By Nina and Saffron
25 July 2012 | International Solidarity Movement, West Bank
Over 33 Palestinian-owned olive trees were uprooted by the Israeli military in the village of Qusra, near Nablus, when the military entered the village around 7 a.m. on Tuesday, July 17. For one hour and a half, Israeli soldiers and equipment uprooted the olive trees.
When International Solidarity Movement (ISM) volunteers arrived, the Israeli soldiers had already left, but four armed border police officers appeared in an armoured vehicle. Three Qusra residents took the ISM on a tour of the land that was cleared earlier that morning. The border police followed closely. Nothing was visible but holes in the dry soil where the trees used to stand.
The farmer who owns the land explained that the field had not been worked on for 18 years. This served as the legal argument for the clearing. The military had no formal court order, which is otherwise required, for the uprooting, and they came without warning.
The two other young men showing ISM around were approached by the border police and asked to present their identification. As they were not carrying ID on them, the officers detained them behind their vehicle and ordered the internationals to leave the field. When the young men reappeared, they said that they were violently searched and threatened against talking to internationals.
“I said I didn’t know who you were, so that I would not get arrested,” said one of the young men, “but if you had not been here, they would have beaten me and probably arrested me. Now they are too afraid of your cameras.”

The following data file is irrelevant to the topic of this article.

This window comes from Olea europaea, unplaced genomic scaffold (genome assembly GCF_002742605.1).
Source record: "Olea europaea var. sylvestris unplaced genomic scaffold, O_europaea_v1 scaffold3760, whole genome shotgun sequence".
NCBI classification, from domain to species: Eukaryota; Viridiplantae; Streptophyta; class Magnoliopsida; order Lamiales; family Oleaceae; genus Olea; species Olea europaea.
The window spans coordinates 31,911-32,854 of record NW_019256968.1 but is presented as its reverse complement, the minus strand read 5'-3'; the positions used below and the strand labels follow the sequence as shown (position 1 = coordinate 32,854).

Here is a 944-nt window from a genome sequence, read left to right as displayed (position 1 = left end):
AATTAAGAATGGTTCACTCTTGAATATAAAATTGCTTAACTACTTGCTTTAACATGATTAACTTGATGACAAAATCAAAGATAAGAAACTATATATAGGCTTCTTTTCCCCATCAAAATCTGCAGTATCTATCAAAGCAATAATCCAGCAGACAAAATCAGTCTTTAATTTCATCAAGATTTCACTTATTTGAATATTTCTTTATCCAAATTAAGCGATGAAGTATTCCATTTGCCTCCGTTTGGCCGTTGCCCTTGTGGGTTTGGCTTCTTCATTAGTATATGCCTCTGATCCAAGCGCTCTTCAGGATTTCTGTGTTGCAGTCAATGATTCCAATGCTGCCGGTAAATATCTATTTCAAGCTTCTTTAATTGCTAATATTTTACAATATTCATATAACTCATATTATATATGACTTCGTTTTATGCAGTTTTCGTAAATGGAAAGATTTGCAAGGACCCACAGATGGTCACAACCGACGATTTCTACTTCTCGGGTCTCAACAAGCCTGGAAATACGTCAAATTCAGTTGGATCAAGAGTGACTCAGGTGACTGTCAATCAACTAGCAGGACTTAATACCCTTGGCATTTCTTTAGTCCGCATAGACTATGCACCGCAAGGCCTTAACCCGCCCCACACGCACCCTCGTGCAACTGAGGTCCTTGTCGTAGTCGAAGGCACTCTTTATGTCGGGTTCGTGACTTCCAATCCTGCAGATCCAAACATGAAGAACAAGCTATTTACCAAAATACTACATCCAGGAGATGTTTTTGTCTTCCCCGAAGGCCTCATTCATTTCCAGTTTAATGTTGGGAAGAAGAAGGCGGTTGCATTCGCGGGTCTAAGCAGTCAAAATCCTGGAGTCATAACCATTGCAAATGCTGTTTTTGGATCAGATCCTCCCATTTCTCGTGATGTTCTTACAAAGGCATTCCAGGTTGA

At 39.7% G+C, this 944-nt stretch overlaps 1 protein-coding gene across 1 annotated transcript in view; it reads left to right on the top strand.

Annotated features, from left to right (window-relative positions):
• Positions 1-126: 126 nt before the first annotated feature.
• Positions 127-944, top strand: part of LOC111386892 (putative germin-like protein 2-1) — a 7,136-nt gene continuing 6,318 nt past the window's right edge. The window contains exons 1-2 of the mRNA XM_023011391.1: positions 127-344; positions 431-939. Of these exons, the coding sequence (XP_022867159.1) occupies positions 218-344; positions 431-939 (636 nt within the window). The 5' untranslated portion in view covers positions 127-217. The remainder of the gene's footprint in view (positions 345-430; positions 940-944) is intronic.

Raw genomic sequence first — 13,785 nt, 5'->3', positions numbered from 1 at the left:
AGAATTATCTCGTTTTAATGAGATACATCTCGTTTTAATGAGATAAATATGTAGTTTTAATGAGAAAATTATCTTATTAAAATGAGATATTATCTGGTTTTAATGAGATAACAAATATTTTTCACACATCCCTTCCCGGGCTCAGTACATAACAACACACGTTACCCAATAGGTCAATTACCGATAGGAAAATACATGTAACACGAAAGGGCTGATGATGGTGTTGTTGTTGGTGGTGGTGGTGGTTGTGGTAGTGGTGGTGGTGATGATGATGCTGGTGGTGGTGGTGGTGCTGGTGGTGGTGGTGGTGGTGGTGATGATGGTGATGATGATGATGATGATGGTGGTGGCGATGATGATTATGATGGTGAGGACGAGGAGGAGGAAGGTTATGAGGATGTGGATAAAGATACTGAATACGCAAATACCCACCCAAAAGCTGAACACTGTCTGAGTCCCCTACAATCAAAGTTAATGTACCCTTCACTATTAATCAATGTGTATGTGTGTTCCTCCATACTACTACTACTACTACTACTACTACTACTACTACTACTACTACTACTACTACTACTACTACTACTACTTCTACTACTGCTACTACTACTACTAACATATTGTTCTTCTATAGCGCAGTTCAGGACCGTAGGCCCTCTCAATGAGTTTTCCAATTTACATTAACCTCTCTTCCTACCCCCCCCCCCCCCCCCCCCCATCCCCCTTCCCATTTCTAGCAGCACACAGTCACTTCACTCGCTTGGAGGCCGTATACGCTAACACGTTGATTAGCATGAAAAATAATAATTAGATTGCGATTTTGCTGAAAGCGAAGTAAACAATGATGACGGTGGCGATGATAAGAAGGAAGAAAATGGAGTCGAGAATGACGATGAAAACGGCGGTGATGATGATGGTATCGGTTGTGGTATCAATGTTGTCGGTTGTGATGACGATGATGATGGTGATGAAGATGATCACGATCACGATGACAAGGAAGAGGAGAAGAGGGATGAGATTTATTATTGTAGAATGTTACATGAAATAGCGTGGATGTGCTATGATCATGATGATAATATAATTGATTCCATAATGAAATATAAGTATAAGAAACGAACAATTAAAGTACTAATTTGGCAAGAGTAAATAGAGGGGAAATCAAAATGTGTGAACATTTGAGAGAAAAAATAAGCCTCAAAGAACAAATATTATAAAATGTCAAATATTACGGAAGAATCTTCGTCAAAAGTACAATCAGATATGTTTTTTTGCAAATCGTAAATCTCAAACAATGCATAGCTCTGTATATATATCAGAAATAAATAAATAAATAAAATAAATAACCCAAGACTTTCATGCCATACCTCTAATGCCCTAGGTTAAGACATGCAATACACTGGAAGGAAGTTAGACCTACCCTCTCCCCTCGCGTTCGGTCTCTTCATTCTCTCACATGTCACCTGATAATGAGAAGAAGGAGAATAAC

The uprooting of olive trees and the consequent destruction of livelihood may be one of the gravest threats that the people of Qusra face from the Israeli forces which occupy their land. It is by no means the only one.
Walking through Qusra, the young guides point to a home that has recently received a demolition order.
Later, ISM volunteers visited a shelter belonging to Qusra resident Fathallah Abu Readeh. He explained how he one morning he awoke to a note from the Israeli authorities ordering him to remove the shelter within 7 days, along with some scrap cars on his own land. The note was written in both Arabic and Hebrew, but as Readeh doesn’t read Hebrew, he missed the correction in the Hebrew text stating 3, not 7, days of notice.
“They did this on purpose, just to be able to punish me,” says Fathallah.
Apart from various forms of harassment by the Israeli military, Qusra is regularly exposed to attacks from the adjacent, illegal Israeli settlement of Migdalim. Earlier this year, a mosque in the village was set on fire by Migdalim settlers.
Nina and Saffron are volunteers with the International Solidarity Movement (names have been changed).